blank
Connect with us

Arts and Entertainment

Campaign group say Welsh Government pilot events are “foot dragging theatre and delay tactics”

Published

on

group of people in a concert

The Welsh Government’s pilot test events purportedly designed to help them devise a roadmap out of lockdown for public events and gatherings are simply no more than foot-dragging and cynical political theatre, says Unite For The Night, who have discovered there was no testing protocol for attendees at one of the pilot test events held last month.

The industry body which represents around 170 night time economy businesses in Cardiff and Swansea, says it is deeply disappointed to learn that the Swansea City Championship play-off – which had been promoted as one of Welsh Government’s nine pilot test events – went ahead with no testing of attendees as well as continued social distancing and mask wearing.

So, they are neither creating true event conditions nor are they providing data that would allow the later night time economy in Wales – which is currently facing ruin – to re-open properly.

And any hopes of the later night time economy reopening have now been entirely dashed by Mark Drakeford announcing on Friday that social distancing will be in place in Wales throughout the summer and most likely for the rest of the year. 

A test event was held at the Liberty Stadium, although no COVID testing took place on attendees according to campaign group Unite For The Night (Image: Visit Wales)

Nick Newman from Unite For The Night said: “We had heard from various supporters who were at the Swansea City play-off at Liberty Stadium on Saturday May 22 – which had been promoted as one of Welsh Government’s nine pilot test events – that there appeared to be no test measures in place at the game. Welsh Government stated on 11 May that a testing protocol and risk assessment would be tailored for each of its nine pilot test results, so we contacted Welsh Government to ask them what measures were in place at the game to make it a test event with data that can be analysed. 

“We have now received written confirmation from the Deputy Director for Event Wales that ‘given the risk mitigation measures that were proposed, the [Swansea City FC play off] event could proceed without the need for a testing protocol of attendees. This was due to consideration of the low incidence of COVID-19 in the Swansea area, the fact that it was largely an outdoor event, the mitigation measures including wearing of face masks in the ground and the limited single household ‘bubbles’ who were seated together in the stadium.’

Advertisement

Advertisement

Mr Newman added: “We are astounded that the Welsh Government is pressing ahead with these so-called test events when they are very clearly nothing of the sort. If they wish to replicate the test events that went ahead in England, and that have yielded such positive data – showing that big events without masks are no riskier than shopping –  then they need to run these events properly. As it stands, they are clearly more time-wasting tactics with no strategy behind them. In the meantime, the night time industry – and nightclubs in particular – face ruin because they have been given no clear direction about how they can re-open.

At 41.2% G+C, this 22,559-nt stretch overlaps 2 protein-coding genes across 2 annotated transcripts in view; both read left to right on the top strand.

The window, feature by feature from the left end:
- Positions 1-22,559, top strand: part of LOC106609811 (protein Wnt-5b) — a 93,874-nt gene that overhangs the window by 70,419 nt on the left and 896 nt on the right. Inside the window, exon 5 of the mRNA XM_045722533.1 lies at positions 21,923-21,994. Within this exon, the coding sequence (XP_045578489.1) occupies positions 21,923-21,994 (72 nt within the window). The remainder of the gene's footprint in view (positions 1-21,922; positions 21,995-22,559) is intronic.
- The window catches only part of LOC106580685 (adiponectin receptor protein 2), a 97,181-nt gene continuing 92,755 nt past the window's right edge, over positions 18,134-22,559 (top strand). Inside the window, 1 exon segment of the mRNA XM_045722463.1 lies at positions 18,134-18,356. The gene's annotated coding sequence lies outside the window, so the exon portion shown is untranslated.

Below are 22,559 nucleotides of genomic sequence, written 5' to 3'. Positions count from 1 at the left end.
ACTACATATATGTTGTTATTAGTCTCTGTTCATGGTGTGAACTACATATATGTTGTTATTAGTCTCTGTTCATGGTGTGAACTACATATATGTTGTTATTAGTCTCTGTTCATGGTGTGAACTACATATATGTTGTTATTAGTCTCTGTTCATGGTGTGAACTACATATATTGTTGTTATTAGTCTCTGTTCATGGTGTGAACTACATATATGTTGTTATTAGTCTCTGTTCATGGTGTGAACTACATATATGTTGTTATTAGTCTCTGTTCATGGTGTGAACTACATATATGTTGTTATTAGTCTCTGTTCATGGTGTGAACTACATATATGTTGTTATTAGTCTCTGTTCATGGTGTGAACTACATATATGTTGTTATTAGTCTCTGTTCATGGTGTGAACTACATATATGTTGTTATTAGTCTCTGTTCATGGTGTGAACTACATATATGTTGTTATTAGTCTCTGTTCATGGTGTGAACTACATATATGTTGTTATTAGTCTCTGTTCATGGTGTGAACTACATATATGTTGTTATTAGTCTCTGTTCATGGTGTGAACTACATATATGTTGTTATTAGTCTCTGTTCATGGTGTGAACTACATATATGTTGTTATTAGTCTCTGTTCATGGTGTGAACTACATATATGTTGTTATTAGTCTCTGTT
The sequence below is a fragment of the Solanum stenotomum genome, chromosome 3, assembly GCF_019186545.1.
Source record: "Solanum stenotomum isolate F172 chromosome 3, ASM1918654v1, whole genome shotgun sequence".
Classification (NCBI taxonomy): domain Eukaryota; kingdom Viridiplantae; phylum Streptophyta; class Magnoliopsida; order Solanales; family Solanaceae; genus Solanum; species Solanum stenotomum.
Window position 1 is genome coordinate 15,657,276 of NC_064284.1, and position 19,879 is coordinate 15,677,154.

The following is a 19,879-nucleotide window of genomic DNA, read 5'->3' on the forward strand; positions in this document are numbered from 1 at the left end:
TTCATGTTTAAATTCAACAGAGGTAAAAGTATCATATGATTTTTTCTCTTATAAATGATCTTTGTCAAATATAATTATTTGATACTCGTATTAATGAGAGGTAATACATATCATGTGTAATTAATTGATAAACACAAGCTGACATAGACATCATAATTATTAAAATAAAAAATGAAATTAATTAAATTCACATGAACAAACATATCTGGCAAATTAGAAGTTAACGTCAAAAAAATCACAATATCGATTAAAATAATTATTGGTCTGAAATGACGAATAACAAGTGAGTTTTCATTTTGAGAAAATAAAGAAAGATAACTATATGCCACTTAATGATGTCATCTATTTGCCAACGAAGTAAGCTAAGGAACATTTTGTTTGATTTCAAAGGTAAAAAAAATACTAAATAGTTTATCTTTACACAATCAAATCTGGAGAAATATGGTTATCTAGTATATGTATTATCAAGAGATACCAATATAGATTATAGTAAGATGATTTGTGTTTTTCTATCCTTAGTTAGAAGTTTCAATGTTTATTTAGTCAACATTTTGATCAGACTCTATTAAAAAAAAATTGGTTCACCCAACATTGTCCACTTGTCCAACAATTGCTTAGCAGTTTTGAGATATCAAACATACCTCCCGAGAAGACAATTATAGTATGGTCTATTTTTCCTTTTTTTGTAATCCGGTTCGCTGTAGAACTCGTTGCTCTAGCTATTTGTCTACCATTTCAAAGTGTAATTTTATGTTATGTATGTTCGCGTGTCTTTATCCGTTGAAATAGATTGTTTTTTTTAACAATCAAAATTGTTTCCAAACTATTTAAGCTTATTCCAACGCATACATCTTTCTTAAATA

“It beggars belief that this is how they are running what the Welsh Government itself claims are pilot events. If these events are purely being held as a piece of political theatre, I would like Mark Drakeford to explain to our 170 members how they are expected to deal with mounting debts, the heavy toll upon their emotional state and their mental health and how local economies across Wales are expected to stay afloat while the Welsh Government continues to stick its head in the sand on this matter. Nobody wants to be reckless or to put people in danger, but if a well-run set of pilot events that have gone ahead in England show that nightclubs can open their doors safely – yielding just 15 positive Covid tests from 58,000 attendees – then surely, they can do so here in Wales? “

people enjoying the concert
Nightclubs and live music venues are currently unable to open in Wales (Image: anna-m.w / Pexels.com)

Mr Newman continued: “While live music and theatre venues have been told they can get up and running again,  nightclub-based events cannot, particularly since Mark Drakeford has just announced that social distancing will remain in place throughout the summer and possibly into the rest of the year. And our members across the wider night time economy are concerned about the caveats that accompany this news, that: “Each venue will need a full risk assessment in line with Welsh Government hospitality and performing guidance.” and “Resuming activity can only be possible within the context of the COVID‑19 regulations that apply at the time.” We understand that this continues to mean that nightclubs and venues are still expected to enforce social distancing and mask-wearing until Welsh Government deems this is no longer necessary.

“Consequently, nightclubs and live and electronic music venues – as well as the other venues listed in the Welsh Government’s statement – will, in fact, be unable to open, as business will simply not be viable. The Welsh Government is well aware of this fact. It is also aware that it is using old and inappropriate data that is informing its reticence on allowing nightclubs to open. New data is available, and even fresher data could be collated at these Welsh test events – if they were run properly.

Advertisement

“We have already heard from business across all sectors that the grants forthcoming from the Welsh Government are a fig-leaf for many and business are failing and will continue to fail as a result of a lack of Welsh Government support. Night time businesses are saying that the support grants being offered by the Welsh Government do not match the re-start grants being offered in England. If nightclubs face many more months of closed doors and mounting debts without tailored support, this will be another example of vital business in Wales being treated shoddily and suffering the consequences of a lack of decisiveness and competence on the part of the Welsh Government.